Preparation for the uncertain key for Hawkeyes cross country


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Most of the student-athletes at Iowa have an idea of where they stand as far as playing time and who will start for their next meet or game.

Cross-country is a rare exception to this rule.

“It changes,” red-shirt sophomore Jocelyn Todd said. “It depends on what kind of a meet it is. If it’s a road meet, we usually know a little earlier. If it’s at home, there is typically a little more flexibility. Hopefully, we know three to five days ahead.”

There are 23 women on the cross-country roster, and NCAA rules state schools may only run eight women in a dual meet. This number is fewer depending on the number of schools competing. The only thing that’s for certain is that the list of competitors for the Hawks is always in flux.

The team will have its second and final home meet at 6 p.m. Friday on the Ashton Cross-Country Course.

“I think it can be frustrating sometimes,” Todd said. “Sometimes, they’ll have a limit to how many people we can take, so it can be difficult. If someone is higher in rank than someone but is on the border of going, or if you’re the person who is next in line, it can be kind of tricky, worrying about am I going or am I not.”

Luckily, the Black and Gold have an effective way to combat this uncertainty.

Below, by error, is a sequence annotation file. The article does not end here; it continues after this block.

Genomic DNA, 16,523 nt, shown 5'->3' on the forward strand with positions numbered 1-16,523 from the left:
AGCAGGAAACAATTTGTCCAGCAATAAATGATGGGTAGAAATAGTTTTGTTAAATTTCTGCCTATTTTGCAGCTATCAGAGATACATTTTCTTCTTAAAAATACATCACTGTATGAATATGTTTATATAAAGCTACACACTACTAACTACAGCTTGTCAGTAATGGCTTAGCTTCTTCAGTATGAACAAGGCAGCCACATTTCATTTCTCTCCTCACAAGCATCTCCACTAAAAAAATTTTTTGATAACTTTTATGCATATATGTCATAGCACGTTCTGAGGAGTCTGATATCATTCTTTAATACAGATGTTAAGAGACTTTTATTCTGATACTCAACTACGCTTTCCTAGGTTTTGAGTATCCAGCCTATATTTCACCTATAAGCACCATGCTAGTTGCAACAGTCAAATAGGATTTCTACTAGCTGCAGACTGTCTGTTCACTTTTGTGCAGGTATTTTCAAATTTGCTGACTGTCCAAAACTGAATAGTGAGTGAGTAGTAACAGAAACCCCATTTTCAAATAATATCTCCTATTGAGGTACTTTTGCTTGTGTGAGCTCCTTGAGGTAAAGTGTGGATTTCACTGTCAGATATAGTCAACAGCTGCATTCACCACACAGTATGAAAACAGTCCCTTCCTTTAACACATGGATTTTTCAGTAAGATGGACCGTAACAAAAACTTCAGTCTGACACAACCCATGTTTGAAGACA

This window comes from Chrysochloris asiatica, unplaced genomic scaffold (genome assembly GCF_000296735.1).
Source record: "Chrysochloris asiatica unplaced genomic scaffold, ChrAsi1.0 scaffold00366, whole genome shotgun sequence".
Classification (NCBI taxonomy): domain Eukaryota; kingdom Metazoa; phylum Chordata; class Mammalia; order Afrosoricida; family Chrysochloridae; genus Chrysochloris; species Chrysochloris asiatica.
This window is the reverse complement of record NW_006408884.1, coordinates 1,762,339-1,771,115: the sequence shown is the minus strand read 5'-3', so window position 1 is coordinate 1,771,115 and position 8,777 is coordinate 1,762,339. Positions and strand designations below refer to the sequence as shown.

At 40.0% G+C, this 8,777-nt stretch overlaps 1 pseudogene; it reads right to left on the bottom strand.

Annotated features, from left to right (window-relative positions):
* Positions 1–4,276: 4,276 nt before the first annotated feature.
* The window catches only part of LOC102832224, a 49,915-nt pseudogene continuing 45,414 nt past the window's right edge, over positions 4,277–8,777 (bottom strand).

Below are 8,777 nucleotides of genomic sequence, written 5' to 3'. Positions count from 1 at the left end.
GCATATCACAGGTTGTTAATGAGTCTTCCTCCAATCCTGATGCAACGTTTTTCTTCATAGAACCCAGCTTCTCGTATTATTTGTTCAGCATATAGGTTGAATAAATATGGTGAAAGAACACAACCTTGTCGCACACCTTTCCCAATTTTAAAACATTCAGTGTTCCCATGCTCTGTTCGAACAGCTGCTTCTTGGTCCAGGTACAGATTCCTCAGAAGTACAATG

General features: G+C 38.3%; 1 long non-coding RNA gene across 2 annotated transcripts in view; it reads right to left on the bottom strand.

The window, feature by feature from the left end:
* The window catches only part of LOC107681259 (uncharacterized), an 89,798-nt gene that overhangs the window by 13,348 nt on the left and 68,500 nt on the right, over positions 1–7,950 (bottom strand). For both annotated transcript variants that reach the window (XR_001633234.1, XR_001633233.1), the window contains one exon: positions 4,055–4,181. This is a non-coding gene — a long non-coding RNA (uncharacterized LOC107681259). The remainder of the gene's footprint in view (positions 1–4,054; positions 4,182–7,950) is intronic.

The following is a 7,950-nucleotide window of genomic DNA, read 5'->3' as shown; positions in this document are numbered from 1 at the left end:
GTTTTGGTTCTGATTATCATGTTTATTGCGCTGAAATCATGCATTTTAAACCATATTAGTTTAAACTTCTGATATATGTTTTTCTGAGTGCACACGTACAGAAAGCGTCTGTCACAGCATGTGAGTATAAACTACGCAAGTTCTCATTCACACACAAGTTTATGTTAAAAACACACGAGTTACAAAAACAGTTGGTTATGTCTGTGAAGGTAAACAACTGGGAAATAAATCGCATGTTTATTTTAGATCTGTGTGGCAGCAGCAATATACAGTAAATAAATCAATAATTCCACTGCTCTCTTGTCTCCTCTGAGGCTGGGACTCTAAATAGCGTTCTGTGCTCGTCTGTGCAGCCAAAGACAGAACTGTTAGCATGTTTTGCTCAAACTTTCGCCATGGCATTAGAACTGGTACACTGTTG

“How we practice and how we have performed in past races are usually what determines it, so we just train and prepare every day for the race as if we were going to race,” sophomore Gina O’Brien said.

Ask people who have talked to head coach Layne Anderson or witnessed one of the Hawkeyes’ workouts, and they will tell you that from start to finish, it’s all team, all the time and that decisions on who runs or doesn’t run are based solely on performance or current medical status. Still, that doesn’t make it any easier.

“A lot of the times, the decisions are medically related if we’re dealing with some misfortune or bad luck, but there are definitely times when you have to make some tough decisions about whose going to be the last to race and the first person not to race,” Anderson said. “ Right now, it’s pretty clear, so luckily, there hasn’t been a whole lot of controversy.”

Anderson, a man with more than 20 years of cross-country experience, knows that athletes need to be ready to go on a short notice.

“There are some mixed feelings about [when we tell the women] that they will be going,” he said. “Sometimes, we think they should know as early as possible; however, other times, there are situations where it comes down to the last day or so.”

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